Many studies have suggested that under some conditions sequence learning may be implicit and outside consciousness. Others suggest that a sequence can be learned with minimal involvement of attention when it contains unique associations between some elements. P. Perruchet and M.A. Amorim (1992) have recently questioned these suggestions and concluded on the basis of 3 experiments that consciousness is necessary for learning sequences and that unique associations may not be essential in learning with distraction. We outline several flaws in the arguments made by Perruchet and Amorim: They equated tasks with knowledge, assumed that correlations under some conditions preclude dissociations under many other conditions, and misinterpreted claims concerning unique associations in a sequence. We claim that the experiments and analyses conducted by Perruchet and Amorim are not diagnostic to these issues, so we view their conclusions as unwarranted.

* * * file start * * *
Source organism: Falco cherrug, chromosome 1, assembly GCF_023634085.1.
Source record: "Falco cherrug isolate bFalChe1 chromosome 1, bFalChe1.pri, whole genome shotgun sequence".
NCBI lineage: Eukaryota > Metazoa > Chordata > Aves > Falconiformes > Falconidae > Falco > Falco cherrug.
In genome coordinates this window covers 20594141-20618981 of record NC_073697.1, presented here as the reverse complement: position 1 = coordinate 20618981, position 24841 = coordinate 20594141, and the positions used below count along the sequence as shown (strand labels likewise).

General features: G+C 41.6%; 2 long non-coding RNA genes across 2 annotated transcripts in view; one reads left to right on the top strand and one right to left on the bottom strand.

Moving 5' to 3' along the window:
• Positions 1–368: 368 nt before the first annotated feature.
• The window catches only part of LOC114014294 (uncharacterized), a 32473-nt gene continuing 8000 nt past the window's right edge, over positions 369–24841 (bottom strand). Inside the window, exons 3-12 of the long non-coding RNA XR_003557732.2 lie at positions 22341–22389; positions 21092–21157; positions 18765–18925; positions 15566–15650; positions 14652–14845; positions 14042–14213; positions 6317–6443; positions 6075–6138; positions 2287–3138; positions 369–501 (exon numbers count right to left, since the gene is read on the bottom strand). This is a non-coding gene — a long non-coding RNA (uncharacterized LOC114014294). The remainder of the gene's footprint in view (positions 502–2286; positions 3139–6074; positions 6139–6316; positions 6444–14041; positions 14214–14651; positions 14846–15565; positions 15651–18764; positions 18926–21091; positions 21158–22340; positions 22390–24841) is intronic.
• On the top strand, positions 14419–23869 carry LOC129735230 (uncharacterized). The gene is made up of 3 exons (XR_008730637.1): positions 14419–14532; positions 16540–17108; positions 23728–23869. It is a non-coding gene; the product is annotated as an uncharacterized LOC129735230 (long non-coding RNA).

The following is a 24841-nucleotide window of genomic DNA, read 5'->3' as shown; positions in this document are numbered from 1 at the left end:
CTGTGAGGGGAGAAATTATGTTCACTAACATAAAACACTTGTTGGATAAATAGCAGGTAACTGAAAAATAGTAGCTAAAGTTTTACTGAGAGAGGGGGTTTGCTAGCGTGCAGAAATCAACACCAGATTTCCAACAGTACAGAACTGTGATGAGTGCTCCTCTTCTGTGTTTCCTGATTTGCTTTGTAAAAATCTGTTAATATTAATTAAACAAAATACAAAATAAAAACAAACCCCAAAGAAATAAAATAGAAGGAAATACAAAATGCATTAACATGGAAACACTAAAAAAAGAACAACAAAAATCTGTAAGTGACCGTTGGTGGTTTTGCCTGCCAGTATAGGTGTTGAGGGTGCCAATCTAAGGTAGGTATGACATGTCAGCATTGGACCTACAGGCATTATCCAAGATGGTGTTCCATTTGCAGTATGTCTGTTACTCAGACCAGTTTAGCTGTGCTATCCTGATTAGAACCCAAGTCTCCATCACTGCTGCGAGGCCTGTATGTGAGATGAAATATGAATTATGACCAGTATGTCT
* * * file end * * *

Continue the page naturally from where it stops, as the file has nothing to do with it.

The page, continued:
|Original language||American English|
|Number of pages||7|
|Journal||Journal of Experimental Psychology: Learning, Memory, and Cognition|
|State||Published - Nov 1993|